Bay Area Health System Consolidation How Will It Impact Costs?

Bay Area Health System Consolidation How Will It Impact Costs?Bay Area Health System Consolidation – How Will It Impact Costs?

Elsewhere, Cincinnati health systems report profits went up, while for some Ohio insurers they went down. And, in New Hampshire, a hospital is planning to increase nurses’ pay in order to draw new talent and address a staffing shortage.

KQED: As Bay Area Hospitals Consolidate, Will Costs Go Up Or Down? The Bay Area’s health care systems — think Stanford, Sutter, John Muir and more — are continuing to align and consolidate in different ways to expand across the region, a new analysis shows, and it’s unclear if this will lead to lower or higher health care costs. (Aliferis, 1/14)

The Cincinnati Enquirer: Report: Cincinnati Hospital Profits Up In 2014 Cincinnati’s hospital systems saw a surge in net income in 2014, although the increases came about more from investments, government grants and philanthropy than from operations, a new review of Ohio’s health-care economy shows. The 13th edition of “Ohio Health Market Review” also found that the overall profits for Ohio’s health insurers went down even as the carriers picked up about 800,000 more customers through the Affordable Care Act and the expansion of Medicaid in Ohio. (Saker, 1/14)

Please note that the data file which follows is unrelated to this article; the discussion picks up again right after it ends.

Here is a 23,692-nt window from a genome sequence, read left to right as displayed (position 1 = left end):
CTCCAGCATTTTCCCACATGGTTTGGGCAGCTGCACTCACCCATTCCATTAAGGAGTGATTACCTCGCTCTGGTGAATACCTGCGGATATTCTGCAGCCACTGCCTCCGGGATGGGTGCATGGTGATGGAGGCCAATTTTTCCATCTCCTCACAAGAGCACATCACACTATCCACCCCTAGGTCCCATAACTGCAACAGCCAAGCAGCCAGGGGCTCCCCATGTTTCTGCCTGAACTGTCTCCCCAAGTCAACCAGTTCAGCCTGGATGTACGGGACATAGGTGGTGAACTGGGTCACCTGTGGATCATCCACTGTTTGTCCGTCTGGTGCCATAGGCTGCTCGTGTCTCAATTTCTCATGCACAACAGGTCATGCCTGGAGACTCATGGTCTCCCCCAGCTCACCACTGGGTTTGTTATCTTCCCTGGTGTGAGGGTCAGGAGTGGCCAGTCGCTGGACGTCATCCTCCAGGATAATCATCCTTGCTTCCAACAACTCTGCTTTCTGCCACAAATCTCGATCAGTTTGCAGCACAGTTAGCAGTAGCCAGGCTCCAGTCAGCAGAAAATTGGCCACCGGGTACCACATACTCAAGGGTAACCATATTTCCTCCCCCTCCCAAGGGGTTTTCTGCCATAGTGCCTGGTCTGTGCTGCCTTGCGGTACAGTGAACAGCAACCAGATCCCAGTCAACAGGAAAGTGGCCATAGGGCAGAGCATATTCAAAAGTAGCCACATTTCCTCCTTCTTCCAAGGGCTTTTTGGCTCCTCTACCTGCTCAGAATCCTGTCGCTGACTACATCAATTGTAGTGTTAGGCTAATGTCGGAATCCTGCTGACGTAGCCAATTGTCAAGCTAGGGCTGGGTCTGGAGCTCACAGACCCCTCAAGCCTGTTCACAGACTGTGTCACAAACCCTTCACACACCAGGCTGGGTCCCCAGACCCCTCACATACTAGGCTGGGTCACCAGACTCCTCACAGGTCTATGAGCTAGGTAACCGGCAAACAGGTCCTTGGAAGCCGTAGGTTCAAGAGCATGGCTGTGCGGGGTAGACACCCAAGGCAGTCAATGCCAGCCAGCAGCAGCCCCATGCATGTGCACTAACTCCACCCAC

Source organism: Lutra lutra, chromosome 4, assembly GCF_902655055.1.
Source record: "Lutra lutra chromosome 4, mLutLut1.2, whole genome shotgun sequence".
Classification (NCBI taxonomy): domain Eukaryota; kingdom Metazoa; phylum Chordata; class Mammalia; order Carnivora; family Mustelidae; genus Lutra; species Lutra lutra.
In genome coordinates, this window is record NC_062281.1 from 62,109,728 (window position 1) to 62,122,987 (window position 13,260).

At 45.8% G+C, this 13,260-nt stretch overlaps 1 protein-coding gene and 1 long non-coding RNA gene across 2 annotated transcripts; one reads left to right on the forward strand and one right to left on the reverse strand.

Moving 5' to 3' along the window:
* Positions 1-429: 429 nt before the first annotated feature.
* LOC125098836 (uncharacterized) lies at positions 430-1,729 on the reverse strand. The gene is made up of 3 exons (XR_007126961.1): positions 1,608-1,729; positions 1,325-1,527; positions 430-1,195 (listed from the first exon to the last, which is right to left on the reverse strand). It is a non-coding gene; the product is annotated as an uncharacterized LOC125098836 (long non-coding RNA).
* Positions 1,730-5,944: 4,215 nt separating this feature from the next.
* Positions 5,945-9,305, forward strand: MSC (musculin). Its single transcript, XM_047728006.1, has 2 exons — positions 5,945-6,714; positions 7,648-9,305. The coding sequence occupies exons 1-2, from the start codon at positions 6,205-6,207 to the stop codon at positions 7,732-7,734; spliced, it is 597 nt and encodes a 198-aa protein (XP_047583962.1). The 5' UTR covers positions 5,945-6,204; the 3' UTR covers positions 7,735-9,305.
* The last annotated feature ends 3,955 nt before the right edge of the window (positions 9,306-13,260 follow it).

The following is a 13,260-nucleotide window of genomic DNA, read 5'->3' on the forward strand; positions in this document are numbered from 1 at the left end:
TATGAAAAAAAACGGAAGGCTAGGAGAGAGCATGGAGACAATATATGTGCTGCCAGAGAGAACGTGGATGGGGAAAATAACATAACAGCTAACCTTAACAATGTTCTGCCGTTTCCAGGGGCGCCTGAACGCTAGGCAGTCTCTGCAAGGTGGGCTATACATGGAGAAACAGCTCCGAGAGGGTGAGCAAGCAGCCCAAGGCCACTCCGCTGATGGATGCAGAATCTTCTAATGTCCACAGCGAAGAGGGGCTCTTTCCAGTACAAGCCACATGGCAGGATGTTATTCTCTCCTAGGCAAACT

Concord Monitor: New Hampshire Hospital Hopes Raise For Nurses Helps Draw New Talent Officials at New Hampshire Hospital are hoping a recently approved raise for its nurses will help draw new talent and alleviate a staffing shortage. At its first meeting of the year, the Executive Council unanimously approved $465,127 for the remainder of the fiscal year and an additional $1.6 million for fiscal year 2017 to boost nurses’ wages at the state-operated, publicly funded facility. The shortage has also delayed the opening of a new 10-bed crisis unit at the hospital. The unit is already constructed, and is meant to be a place for people who are forced to wait in their local emergency room until a bed becomes available at the state hospital. (Nilsen, 1/14)

This is part of the KHN Morning Briefing, a summary of health policy coverage from major news organizations.

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